Nature | 4 min read

An animated sequence from a video generated by OpenAI's Sora of a young man reading a book while sitting on a cloud.

Sora is one of several AI tools that generates video from text promptsCredit: OpenAI

This footage isn’t real — it was created by the AI tool Sora. The system seems to be able to produce more photorealistic and compelling content from simple text prompts than other video-generating algorithms. (OpenAI)

Features & opinion

WebAssembly can compile code written in dozens of programming languages, including C, C++ or Rust, and works inside a browser — no installation required. Researchers are using it to build analysis tools for scientific data, which can then be run even on low-power laptops or phones. But users must brace themselves for complications. “You often have to modify the original code to get around things that WebAssembly doesn’t support,” says bioinformatics software engineer Robert Aboukhalil. Check out a demo from Nature technology editor Jeffrey Perkel.

Nature | 8 min read

Most PhDs are assessed on their final dissertation — something that hasn’t changed for at least half a century. Reform is urgently needed, argues a Nature editorial. Part of the problem is that few doctoral supervisors have teaching qualifications or awareness of education innovations. “At a minimum, doctoral supervisors should take the time to engage with the research that exists in the field of PhD education, and how it can apply to their interactions with students.”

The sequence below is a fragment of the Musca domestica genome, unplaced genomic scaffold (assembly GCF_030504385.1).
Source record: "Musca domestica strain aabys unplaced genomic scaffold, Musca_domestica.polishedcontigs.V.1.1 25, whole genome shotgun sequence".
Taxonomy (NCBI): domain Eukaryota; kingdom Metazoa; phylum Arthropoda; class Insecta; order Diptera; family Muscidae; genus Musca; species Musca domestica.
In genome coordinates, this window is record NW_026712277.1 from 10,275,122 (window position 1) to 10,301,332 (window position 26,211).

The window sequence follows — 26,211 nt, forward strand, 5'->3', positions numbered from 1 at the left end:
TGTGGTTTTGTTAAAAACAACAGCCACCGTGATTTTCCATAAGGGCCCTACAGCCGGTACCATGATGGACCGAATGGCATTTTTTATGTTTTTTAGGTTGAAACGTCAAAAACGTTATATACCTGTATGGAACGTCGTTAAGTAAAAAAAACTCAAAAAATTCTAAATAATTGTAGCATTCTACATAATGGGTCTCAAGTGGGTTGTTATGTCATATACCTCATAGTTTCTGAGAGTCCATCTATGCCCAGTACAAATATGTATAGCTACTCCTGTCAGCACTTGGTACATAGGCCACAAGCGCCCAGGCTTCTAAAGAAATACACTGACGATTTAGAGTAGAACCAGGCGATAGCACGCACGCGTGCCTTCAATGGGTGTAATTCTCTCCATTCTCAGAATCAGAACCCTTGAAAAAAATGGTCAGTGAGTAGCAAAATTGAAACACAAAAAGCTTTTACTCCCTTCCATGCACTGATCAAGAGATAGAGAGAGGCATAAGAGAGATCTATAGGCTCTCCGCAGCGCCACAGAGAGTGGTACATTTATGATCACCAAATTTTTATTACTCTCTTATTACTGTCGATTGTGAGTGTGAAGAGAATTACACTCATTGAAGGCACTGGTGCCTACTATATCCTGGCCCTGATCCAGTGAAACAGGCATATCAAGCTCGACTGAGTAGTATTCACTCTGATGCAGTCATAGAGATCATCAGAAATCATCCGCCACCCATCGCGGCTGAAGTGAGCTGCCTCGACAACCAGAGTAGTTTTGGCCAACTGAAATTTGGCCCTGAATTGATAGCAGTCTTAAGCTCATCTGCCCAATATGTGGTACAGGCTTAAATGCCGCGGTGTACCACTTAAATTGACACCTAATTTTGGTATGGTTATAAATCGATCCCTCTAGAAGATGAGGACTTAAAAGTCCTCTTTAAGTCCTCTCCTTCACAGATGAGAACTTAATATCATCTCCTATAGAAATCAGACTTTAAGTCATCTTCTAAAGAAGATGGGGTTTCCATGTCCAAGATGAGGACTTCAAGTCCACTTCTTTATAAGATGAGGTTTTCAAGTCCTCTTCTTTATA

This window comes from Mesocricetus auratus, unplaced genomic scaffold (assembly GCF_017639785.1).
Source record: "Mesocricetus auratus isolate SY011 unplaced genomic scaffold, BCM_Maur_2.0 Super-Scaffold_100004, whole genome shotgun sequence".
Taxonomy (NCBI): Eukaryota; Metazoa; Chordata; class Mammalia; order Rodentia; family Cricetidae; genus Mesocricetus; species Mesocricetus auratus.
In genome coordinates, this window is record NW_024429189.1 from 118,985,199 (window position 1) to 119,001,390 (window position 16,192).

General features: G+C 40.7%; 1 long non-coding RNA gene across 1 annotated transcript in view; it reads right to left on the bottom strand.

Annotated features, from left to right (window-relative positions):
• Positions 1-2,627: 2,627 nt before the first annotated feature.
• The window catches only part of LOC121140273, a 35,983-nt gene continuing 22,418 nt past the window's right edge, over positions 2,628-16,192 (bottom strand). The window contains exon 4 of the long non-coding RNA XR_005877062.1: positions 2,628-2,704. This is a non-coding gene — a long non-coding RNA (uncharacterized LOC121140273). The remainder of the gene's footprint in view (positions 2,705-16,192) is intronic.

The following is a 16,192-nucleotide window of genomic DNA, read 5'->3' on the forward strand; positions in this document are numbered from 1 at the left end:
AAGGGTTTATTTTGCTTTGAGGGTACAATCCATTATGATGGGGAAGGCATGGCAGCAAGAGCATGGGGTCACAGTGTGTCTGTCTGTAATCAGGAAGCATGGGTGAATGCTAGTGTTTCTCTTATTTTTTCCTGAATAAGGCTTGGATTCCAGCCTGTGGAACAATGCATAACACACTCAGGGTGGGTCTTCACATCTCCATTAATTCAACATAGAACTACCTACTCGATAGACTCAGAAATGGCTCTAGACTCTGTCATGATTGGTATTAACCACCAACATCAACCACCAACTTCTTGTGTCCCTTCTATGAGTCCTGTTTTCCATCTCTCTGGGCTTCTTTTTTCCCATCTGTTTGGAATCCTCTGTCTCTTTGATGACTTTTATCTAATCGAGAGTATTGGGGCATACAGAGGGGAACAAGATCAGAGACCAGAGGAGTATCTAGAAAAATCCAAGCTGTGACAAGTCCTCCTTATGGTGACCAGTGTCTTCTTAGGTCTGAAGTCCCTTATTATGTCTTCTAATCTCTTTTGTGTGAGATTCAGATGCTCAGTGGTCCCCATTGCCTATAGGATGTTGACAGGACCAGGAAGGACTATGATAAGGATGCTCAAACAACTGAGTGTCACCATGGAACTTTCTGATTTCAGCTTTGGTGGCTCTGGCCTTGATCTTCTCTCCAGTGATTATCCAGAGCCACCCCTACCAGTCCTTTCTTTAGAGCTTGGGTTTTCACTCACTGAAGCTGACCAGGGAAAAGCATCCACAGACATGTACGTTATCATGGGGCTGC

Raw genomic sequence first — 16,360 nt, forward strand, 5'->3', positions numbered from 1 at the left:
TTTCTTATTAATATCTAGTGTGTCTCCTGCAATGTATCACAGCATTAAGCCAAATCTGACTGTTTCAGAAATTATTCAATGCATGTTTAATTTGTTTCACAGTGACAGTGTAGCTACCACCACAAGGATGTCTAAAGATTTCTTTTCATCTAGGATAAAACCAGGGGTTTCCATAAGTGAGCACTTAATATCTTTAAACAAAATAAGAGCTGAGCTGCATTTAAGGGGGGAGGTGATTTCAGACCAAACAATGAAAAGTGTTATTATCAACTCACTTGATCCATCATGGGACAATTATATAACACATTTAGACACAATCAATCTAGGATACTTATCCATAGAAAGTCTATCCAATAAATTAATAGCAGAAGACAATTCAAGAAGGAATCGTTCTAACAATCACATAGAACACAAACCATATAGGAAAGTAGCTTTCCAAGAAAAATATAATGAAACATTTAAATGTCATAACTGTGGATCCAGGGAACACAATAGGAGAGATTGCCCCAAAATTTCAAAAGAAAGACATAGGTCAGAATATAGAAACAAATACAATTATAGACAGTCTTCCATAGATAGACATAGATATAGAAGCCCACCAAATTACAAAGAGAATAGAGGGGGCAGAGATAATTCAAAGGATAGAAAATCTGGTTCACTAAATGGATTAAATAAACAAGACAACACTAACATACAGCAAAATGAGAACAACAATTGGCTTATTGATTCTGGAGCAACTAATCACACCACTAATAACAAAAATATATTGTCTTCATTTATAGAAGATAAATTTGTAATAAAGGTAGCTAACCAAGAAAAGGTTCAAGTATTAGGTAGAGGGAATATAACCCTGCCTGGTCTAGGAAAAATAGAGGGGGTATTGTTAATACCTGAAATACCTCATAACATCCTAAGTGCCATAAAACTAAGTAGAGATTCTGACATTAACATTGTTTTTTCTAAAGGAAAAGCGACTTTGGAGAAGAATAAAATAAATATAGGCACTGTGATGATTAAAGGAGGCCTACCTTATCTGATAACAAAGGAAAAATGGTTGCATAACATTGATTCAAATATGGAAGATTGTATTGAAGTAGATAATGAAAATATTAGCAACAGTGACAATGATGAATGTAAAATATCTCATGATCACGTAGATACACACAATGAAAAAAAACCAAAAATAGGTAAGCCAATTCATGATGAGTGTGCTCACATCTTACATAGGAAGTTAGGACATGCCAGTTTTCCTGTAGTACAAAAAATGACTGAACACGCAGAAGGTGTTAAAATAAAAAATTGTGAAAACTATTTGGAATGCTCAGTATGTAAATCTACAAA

Nature | 5 min read

Last week, The Lancet published a conversation-sparking editorial arguing that “commercial companies and individuals with vested interests have over-medicalized menopause”. The oversimplified idea of menopause as a health problem to be solved by hormone replacement therapy (HRT) is not based on evidence, argued a series of papers and perspectives in the journal. “Menopause does not herald the start of a period of decay and decline but is a developmental life stage,” says the editorial.